With regard the new club, this doesn’t really effect them either way. They still have the same financial problems, and will still struggle with the share sale. How much tax the previous club stole really doesn’t matter.

View Comment

torrejohnbhoyPosted on7:35 pm - Nov 22, 2012


From KDS.For those who don’t read the redtops.Some names missing though.I’m sure some on here could add a few.

Your post got me thinking as to who’s job it would be to report financial wrongdoings to UEFA/FIFA, the name Campbell Ogilve leapt instantly to mind. I then remembered he has openly admitted to having recieved an EBT payment of £95,000 (the cost of a good night out according to the BBC Pundit Chuck Muck)……………..Why is this payment not included in the list published in the red-tops today?……..Who else may be missing from this list?

I find it almost impossible to believe there are not a few others who’s names have been ‘missed off’.

WHO GOT WHAT

Every game these players played in should be recorded as a 3-0 defeat.

Alan Hutton £364,000 . Made debut in 2002 and played 94 games, before £9million move to Spurs.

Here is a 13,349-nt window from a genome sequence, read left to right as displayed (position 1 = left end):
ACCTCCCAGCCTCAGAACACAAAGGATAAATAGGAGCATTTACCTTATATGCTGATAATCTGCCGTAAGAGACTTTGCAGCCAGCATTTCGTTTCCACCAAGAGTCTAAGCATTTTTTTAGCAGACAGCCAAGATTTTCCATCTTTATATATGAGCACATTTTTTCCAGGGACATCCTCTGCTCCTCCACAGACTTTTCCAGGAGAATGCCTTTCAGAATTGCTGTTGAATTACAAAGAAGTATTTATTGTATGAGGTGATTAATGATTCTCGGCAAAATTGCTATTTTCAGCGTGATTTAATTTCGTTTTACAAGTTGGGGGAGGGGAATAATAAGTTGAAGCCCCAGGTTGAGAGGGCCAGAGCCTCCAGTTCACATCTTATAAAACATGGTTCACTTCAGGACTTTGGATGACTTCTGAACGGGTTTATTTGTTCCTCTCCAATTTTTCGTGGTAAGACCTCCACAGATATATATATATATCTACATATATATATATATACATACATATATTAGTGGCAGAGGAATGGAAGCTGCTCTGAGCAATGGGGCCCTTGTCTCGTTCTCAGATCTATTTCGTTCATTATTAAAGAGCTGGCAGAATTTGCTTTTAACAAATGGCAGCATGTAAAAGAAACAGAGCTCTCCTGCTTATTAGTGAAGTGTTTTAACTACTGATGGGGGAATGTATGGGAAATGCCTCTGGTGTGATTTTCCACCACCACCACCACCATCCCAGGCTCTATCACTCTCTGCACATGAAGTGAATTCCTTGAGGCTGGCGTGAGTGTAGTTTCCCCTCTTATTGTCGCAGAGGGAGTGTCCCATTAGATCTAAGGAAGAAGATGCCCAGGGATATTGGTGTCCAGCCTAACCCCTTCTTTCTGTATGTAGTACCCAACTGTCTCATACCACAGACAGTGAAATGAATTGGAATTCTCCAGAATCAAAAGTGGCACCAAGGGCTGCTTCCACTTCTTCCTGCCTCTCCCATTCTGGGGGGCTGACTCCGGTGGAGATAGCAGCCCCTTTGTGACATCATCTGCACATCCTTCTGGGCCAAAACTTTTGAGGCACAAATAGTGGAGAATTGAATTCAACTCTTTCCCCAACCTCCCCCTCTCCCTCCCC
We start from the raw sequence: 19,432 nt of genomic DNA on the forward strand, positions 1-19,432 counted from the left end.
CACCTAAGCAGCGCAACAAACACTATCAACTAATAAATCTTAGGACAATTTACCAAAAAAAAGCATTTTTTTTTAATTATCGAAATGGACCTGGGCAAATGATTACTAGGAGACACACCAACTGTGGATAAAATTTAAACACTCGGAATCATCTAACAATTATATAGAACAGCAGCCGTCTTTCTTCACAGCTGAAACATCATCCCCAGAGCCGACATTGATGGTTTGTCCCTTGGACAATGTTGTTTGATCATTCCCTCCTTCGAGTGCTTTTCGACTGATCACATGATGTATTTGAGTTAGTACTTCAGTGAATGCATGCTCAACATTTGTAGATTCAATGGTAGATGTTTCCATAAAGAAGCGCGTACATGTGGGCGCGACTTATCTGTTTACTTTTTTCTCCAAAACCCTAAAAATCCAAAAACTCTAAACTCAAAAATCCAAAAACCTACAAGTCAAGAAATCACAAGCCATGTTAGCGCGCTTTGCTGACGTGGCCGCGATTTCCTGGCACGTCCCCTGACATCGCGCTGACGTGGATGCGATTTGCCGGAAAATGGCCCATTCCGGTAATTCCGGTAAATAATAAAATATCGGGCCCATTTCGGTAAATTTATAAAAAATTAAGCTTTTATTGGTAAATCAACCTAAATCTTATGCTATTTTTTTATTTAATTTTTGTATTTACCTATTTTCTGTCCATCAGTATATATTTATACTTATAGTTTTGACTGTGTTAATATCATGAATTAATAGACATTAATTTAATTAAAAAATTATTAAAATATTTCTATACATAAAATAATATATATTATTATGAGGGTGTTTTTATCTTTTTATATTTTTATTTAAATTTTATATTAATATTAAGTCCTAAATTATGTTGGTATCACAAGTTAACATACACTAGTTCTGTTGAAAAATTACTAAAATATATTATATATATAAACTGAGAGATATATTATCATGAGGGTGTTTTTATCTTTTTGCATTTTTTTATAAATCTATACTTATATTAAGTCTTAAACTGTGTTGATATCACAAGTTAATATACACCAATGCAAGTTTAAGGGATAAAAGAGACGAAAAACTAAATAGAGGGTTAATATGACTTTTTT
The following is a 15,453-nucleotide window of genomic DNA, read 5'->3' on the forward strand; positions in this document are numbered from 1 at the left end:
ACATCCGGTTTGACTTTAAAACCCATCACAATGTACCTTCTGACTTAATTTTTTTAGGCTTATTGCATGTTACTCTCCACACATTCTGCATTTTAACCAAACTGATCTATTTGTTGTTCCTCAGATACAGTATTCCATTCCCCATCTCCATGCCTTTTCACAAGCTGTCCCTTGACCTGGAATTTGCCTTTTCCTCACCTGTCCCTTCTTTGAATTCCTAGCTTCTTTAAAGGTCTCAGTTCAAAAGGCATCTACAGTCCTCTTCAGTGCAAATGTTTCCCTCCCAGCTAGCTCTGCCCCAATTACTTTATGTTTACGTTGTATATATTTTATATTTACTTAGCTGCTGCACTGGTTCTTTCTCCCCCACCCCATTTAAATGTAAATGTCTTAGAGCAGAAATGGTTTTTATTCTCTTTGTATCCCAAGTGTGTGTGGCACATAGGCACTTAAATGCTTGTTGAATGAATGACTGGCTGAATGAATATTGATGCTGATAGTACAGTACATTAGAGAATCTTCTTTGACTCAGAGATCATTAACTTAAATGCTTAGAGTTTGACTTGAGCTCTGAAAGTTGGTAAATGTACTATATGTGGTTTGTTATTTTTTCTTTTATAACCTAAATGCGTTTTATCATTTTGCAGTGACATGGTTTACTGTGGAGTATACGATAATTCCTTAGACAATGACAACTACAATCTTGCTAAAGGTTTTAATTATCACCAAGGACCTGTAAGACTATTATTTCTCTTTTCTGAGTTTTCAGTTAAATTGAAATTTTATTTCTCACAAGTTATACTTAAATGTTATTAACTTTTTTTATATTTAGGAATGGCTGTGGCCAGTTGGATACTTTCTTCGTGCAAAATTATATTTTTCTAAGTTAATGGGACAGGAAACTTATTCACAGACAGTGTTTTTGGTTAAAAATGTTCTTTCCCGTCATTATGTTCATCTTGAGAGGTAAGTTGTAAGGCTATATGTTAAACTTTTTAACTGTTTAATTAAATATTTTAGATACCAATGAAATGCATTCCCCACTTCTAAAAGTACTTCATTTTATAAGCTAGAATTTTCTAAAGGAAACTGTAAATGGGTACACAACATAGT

Alex McLeish £1.7million . Managed Rangers from 2001-06.

Alex Rae £569,000 . Midfielder arrived at Ibrox in 2004 and spent two years there. Played 34 games.

Andrei Kanchelskis £145,000 . Russian winger arrived from Fiorentina in 1998 for £5.5million.

Andrew Dickson £33,000 . Head of football administration since 2003. Previously financial controller at Ibrox.

Arthur Numan £510,000 . Dutch full-back arrived at Rangers from PSV Eindhoven in 1998 for £4.5million. Played 118 times.

Barry Ferguson £2.5million . Former youth player who became Rangers captain. Played at Ibrox from 1996-2003 and 2005-09.

Bert Konterman £300,000 . Dutch defender signed by Dick Advocaat for £4.5million in 2000.

Bert Van Lingen £65,000 . Assistant manager under Dick Advocaat from 1998 to 2002.

Billy Dodds £190,000 . Arrived in a £1.5million deal from Dundee United in 1999.

Bob Malcolm £125,000. Central defender started his career with Rangers in 1997. Played 88 games. Left for Derby County in 2006.

Carlos Cuellar £448,255 . Spanish centre-half arrived from Osasuna in £2.37million deal in 2007. Moved to Aston Villa in 2008.

Chris Burke £55,000 . Started career at Rangers, playing 96 games from 2002 to 2009. Left for Cardiff City.

Christian Nerlinger £1.8million . German midfielder signed from Borrusia Dortmund in 2001 and left in 2004.

Claudio Caniggia £1million . Argentinian signed from Dundee for £1million in 2001.

Craig Moore £1.1million . Australian centre-half played more than 90 games from 1994-98. Returned in 1999 and stayed until 2005.

Dado Prso £1.9million . Croatian striker was free transfer in 2004. Left for Dinamo Zagreb in 2007.